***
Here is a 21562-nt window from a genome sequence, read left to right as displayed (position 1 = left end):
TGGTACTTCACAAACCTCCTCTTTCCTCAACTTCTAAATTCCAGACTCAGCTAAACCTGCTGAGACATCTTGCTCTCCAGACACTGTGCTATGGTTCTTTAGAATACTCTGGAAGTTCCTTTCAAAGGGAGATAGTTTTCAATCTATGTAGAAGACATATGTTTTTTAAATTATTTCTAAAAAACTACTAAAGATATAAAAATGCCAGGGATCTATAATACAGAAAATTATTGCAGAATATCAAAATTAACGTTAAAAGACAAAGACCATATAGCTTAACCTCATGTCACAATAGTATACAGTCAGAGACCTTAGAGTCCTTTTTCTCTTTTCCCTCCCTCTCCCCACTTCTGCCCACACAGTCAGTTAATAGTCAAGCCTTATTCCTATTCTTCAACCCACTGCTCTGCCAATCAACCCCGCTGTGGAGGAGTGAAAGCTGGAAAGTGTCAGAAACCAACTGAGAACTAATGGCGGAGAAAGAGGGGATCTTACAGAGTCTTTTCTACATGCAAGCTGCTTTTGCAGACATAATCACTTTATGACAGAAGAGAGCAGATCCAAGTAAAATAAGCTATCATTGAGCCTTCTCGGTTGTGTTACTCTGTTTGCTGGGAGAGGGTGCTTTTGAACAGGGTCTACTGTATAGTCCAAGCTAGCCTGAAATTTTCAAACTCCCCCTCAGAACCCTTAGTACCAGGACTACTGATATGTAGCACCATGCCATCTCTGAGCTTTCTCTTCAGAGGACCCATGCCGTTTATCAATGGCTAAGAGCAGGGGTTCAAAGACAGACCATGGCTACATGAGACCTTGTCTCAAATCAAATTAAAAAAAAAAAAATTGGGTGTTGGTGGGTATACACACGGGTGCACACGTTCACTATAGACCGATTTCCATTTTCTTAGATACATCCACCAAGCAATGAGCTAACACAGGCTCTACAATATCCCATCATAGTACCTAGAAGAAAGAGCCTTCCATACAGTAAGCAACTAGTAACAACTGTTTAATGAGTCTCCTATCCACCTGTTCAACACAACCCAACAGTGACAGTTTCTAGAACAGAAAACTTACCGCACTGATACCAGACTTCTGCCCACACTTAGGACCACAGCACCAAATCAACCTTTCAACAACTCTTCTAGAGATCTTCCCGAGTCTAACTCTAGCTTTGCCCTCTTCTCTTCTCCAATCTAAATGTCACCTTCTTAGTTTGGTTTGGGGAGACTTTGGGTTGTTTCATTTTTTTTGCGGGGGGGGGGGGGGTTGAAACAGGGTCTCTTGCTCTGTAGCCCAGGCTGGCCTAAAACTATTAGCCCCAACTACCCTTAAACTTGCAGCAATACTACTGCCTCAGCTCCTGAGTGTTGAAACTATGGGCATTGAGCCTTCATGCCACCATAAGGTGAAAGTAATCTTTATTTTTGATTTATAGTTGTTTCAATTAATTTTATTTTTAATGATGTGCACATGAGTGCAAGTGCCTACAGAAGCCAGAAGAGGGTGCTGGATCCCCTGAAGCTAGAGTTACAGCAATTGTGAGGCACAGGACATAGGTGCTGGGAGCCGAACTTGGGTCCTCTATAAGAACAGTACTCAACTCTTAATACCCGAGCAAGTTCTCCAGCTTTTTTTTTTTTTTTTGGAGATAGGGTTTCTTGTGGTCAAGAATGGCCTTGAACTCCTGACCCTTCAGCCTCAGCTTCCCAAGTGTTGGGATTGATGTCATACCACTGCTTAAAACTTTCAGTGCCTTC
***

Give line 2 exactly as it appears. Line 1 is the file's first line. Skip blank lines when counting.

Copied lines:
TGGTACTTCACAAACCTCCTCTTTCCTCAACTTCTAAATTCCAGACTCAGCTAAACCTGCTGAGACATCTTGCTCTCCAGACACTGTGCTATGGTTCTTTAGAATACTCTGGAAGTTCCTTTCAAAGGGAGATAGTTTTCAATCTATGTAGAAGACATATGTTTTTTAAATTATTTCTAAAAAACTACTAAAGATATAAAAATGCCAGGGATCTATAATACAGAAAATTATTGCAGAATATCAAAATTAACGTTAAAAGACAAAGACCATATAGCTTAACCTCATGTCACAATAGTATACAGTCAGAGACCTTAGAGTCCTTTTTCTCTTTTCCCTCCCTCTCCCCACTTCTGCCCACACAGTCAGTTAATAGTCAAGCCTTATTCCTATTCTTCAACCCACTGCTCTGCCAATCAACCCCGCTGTGGAGGAGTGAAAGCTGGAAAGTGTCAGAAACCAACTGAGAACTAATGGCGGAGAAAGAGGGGATCTTACAGAGTCTTTTCTACATGCAAGCTGCTTTTGCAGACATAATCACTTTATGACAGAAGAGAGCAGATCCAAGTAAAATAAGCTATCATTGAGCCTTCTCGGTTGTGTTACTCTGTTTGCTGGGAGAGGGTGCTTTTGAACAGGGTCTACTGTATAGTCCAAGCTAGCCTGAAATTTTCAAACTCCCCCTCAGAACCCTTAGTACCAGGACTACTGATATGTAGCACCATGCCATCTCTGAGCTTTCTCTTCAGAGGACCCATGCCGTTTATCAATGGCTAAGAGCAGGGGTTCAAAGACAGACCATGGCTACATGAGACCTTGTCTCAAATCAAATTAAAAAAAAAAAAATTGGGTGTTGGTGGGTATACACACGGGTGCACACGTTCACTATAGACCGATTTCCATTTTCTTAGATACATCCACCAAGCAATGAGCTAACACAGGCTCTACAATATCCCATCATAGTACCTAGAAGAAAGAGCCTTCCATACAGTAAGCAACTAGTAACAACTGTTTAATGAGTCTCCTATCCACCTGTTCAACACAACCCAACAGTGACAGTTTCTAGAACAGAAAACTTACCGCACTGATACCAGACTTCTGCCCACACTTAGGACCACAGCACCAAATCAACCTTTCAACAACTCTTCTAGAGATCTTCCCGAGTCTAACTCTAGCTTTGCCCTCTTCTCTTCTCCAATCTAAATGTCACCTTCTTAGTTTGGTTTGGGGAGACTTTGGGTTGTTTCATTTTTTTTGCGGGGGGGGGGGGGGTTGAAACAGGGTCTCTTGCTCTGTAGCCCAGGCTGGCCTAAAACTATTAGCCCCAACTACCCTTAAACTTGCAGCAATACTACTGCCTCAGCTCCTGAGTGTTGAAACTATGGGCATTGAGCCTTCATGCCACCATAAGGTGAAAGTAATCTTTATTTTTGATTTATAGTTGTTTCAATTAATTTTATTTTTAATGATGTGCACATGAGTGCAAGTGCCTACAGAAGCCAGAAGAGGGTGCTGGATCCCCTGAAGCTAGAGTTACAGCAATTGTGAGGCACAGGACATAGGTGCTGGGAGCCGAACTTGGGTCCTCTATAAGAACAGTACTCAACTCTTAATACCCGAGCAAGTTCTCCAGCTTTTTTTTTTTTTTTTGGAGATAGGGTTTCTTGTGGTCAAGAATGGCCTTGAACTCCTGACCCTTCAGCCTCAGCTTCCCAAGTGTTGGGATTGATGTCATACCACTGCTTAAAACTTTCAGTGCCTTC